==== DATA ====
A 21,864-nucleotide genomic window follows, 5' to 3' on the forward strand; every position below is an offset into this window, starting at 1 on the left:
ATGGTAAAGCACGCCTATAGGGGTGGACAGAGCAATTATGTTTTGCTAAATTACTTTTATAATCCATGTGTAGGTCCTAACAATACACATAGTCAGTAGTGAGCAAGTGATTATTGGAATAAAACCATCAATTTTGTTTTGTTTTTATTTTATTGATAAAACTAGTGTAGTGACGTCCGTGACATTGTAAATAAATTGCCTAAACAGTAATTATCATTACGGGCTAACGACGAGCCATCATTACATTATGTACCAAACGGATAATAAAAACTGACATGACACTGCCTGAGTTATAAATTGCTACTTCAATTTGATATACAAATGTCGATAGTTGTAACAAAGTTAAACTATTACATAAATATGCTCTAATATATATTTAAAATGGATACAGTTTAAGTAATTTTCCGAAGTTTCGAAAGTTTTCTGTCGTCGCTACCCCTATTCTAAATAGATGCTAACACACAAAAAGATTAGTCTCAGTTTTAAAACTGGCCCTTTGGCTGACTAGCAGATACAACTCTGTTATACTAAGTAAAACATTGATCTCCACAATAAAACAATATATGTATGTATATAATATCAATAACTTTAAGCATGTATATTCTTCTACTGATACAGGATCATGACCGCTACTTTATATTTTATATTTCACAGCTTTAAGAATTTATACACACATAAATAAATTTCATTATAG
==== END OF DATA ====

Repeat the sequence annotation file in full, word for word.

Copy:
A 21,864-nucleotide genomic window follows, 5' to 3' on the forward strand; every position below is an offset into this window, starting at 1 on the left:
ATGGTAAAGCACGCCTATAGGGGTGGACAGAGCAATTATGTTTTGCTAAATTACTTTTATAATCCATGTGTAGGTCCTAACAATACACATAGTCAGTAGTGAGCAAGTGATTATTGGAATAAAACCATCAATTTTGTTTTGTTTTTATTTTATTGATAAAACTAGTGTAGTGACGTCCGTGACATTGTAAATAAATTGCCTAAACAGTAATTATCATTACGGGCTAACGACGAGCCATCATTACATTATGTACCAAACGGATAATAAAAACTGACATGACACTGCCTGAGTTATAAATTGCTACTTCAATTTGATATACAAATGTCGATAGTTGTAACAAAGTTAAACTATTACATAAATATGCTCTAATATATATTTAAAATGGATACAGTTTAAGTAATTTTCCGAAGTTTCGAAAGTTTTCTGTCGTCGCTACCCCTATTCTAAATAGATGCTAACACACAAAAAGATTAGTCTCAGTTTTAAAACTGGCCCTTTGGCTGACTAGCAGATACAACTCTGTTATACTAAGTAAAACATTGATCTCCACAATAAAACAATATATGTATGTATATAATATCAATAACTTTAAGCATGTATATTCTTCTACTGATACAGGATCATGACCGCTACTTTATATTTTATATTTCACAGCTTTAAGAATTTATACACACATAAATAAATTTCATTATAG